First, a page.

Hence my disappointment when it was announced that the follow up, Rise of The Tomb Raider (…with a questionable name), was going to be exclusive to the Xbox One for its first year of release. A PlayStation man myself, this meant I couldn’t play it until, well, recently.

All this to say, I’m finally playing Rise of The Tomb Raider.

And I am short.

Okay, so, in real life, as someone who hovers somewhere between 6’1 and 6’2, I’m considered tall. Over the years since reaching this height, I’ve gotten used to being tall. I’m the same height as Nolan North, who plays Nathan Drake in Uncharted, so there’s nothing unusual to me as I see me-as-Drake standing next to other people. It’s, y’know, normal.

But when me-as-Lara stands next to someone, sometimes I’m a head shorter. Which is unusual for me. Now, sure, I may be projecting a bit here – but that’s what fiction is, it’s a two-way street; you get what you put in. So me, I suddenly felt a little vulnerable, out there in the Siberian wilderness with the only people not shooting at me these probably-friendly men a bunch taller than me. Sure, I’m Lara Croft, a badass with a bow and guns, but, well, I’m smaller. And maybe this guy underestimates me? Which in turn makes me wonder how much height affects how we perceive and are perceived. Like I said, new experience.

It’s a small thing, and something I didn’t dwell on since there were deer to hunt and tombs to raid, but that’s a thing about video games, isn’t it? You get to live lives you normally don’t.

In video games, I’ve carved a path of vengeance to reclaim my throne (Dishonored 2), been the customs agent for an ersatz Soviet nation (Papers Please), defended Earth from genocidal aliens (Mass Effect and/or Halo), and woken up from a one night stand trying to put together what happened last night and figure out who I woke up next to (One Night Stand). Sure, the main characters of these games may have been people not named Josh, but I was the one doing the things. They are my experiences. It’s me doing all that.

Tom Bissel, in Extra Lives, declares that the big thing video games have given him are experiences, “not surrogate experiences, but actual experiences, many of which are as important to me as real memories” (182). For Bissel, he references Grand Theft Auto IV and all the weird crap he got up to between missions (eg: causing a traffic jam and then tossing a grenade into the gridlock). For me, I have memories – real memories – of saving the world a few times over, pulling of a sick getaway after assassinating one of my usurpers, and, yes, feeling short and vulnerable. Video games, like a good book, let you live another life (or an extra life). I get to experience a whole new life. It’s why I love those weird indie games; games like This War of Mine where I scrounged for survival in a war zone as part of a band of survivors or Passage where I walked through a life from birth to death.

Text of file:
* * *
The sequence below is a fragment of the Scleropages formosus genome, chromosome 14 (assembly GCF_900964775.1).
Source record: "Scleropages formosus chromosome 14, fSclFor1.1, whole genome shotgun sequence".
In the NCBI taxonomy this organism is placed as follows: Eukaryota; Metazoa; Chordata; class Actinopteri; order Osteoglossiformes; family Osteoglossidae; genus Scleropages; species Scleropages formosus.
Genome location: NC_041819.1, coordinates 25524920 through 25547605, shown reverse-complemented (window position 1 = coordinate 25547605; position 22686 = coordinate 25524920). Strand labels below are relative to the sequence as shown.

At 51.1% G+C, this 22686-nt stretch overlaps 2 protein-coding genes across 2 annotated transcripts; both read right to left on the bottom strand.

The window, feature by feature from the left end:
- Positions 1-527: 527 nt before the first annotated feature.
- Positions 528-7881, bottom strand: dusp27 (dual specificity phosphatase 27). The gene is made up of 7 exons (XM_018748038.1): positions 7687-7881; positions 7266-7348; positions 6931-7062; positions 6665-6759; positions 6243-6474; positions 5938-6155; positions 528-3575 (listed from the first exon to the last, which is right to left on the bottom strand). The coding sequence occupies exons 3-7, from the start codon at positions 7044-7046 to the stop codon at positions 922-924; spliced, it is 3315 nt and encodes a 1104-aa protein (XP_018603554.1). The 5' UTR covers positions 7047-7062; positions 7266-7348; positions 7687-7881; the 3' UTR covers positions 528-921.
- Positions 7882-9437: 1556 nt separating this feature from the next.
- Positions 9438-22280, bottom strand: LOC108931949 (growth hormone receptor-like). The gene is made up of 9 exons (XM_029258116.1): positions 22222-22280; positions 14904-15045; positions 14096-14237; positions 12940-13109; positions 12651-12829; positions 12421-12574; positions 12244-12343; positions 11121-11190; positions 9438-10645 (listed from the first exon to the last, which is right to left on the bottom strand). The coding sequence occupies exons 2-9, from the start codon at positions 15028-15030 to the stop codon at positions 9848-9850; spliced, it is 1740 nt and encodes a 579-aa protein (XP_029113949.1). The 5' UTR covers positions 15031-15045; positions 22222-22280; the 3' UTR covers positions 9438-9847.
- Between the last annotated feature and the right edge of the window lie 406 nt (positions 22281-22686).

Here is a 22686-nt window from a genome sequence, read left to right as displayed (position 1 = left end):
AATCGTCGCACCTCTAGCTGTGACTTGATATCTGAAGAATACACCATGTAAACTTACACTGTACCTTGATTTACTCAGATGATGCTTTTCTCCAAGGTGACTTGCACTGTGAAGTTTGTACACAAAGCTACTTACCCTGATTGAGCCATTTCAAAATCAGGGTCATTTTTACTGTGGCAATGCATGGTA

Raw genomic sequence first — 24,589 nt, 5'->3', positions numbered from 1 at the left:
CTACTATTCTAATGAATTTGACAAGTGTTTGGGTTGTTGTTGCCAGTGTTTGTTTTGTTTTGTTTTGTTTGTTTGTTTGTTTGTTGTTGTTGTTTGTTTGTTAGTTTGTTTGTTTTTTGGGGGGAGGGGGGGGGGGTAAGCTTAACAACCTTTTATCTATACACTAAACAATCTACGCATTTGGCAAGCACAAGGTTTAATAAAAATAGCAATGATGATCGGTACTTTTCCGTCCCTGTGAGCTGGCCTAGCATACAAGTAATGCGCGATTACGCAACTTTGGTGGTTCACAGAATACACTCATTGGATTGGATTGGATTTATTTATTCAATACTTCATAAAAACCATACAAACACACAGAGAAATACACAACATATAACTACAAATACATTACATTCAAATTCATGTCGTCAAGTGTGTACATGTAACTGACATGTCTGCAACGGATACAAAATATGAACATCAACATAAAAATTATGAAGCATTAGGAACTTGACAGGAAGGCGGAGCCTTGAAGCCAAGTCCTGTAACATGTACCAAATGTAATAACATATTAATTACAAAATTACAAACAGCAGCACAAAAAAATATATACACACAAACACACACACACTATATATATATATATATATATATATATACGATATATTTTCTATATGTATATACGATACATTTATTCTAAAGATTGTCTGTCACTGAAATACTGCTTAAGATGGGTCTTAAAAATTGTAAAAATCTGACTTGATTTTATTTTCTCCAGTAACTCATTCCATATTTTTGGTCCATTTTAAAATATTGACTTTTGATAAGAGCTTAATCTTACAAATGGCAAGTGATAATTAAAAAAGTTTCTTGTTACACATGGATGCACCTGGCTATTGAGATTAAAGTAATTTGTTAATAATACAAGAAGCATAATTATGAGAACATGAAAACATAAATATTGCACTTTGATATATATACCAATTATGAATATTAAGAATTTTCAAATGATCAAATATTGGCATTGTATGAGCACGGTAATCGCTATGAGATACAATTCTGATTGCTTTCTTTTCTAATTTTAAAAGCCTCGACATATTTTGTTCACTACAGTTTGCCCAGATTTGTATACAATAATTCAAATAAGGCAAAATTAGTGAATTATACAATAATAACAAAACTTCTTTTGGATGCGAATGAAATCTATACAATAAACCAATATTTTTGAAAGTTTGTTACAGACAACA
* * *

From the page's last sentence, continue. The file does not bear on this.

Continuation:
And so that’s the thing about fiction; particularly novels and video games which require you to be an active participant in the narrative. You step into a new life and experience it from a point of view unlike your own; be it a little girl in Maycomb, Alabama or a treasure hunter gallivanting across the world. Read a book. Play a video game. Learn about being someone other than yourself.

Live another life.

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But For Different Reasons

I first saw (500) Days of Summer when I was eighteen. Fresh outta high school, I was one of five people in the theater. I loved it, and would go on to watch it in theaters two more times when I moved to Singapore a month later, and then again when I bought it on BluRay. I loved it for its emotional honesty, for the way the film depicted Tom’s thought process on screen. But like Tom’s own relationship with The Graduate, my own love of (500) Days of Summer was based on a bit of a misreading.

See, I, for a variety of reasons, identified with Tom more than I should have. I thought Summer in the wrong and pitied him for pursuing a woman who didn’t feel the same way as him. I have a totally different read on the movie now, seven years later, but let’s stay here for a moment.

I misread the movie (because the wonderful thing about fiction is its give and take), and I liked it a lot. But the reasons I liked it were, in my ways, a little off. It doesn’t mean that I shouldn’t have enjoyed it, just that what I brought to it and wanted from it (Tom and Summer should be together!), meant that what I got out of it was filtered through it (at least the devastation from Summer prompted Tom to get his crap together, and hey, there’s Autumn!). Thus my own catharsis through it is, well, different from how it works now.

Now, seven years later and hopefully a modicum wiser, I still love the movie. But, as you may have guessed from what I’ve already said, for very different reasons. Tom seems now less a hopeless romantic and more a selfish git who fancies himself one. He’s made sympathetic through the film’s storytelling, but Tom really isn’t a great guy. The takeaway from the film is instead a cautionary tale about expecting some sweeping love story to solve all your problems (it’s also a brilliant deconstruction of the manic pixie dream girl).

So yeah. I still love the movie, albeit for a few different reasons. Which is really a testament to the film itself, that it’s able to make a sympathetic character out of someone as glaringly flawed as Tom; enough that a glowing positive interpretation of him is honestly quite valid.

You’re just missing the point.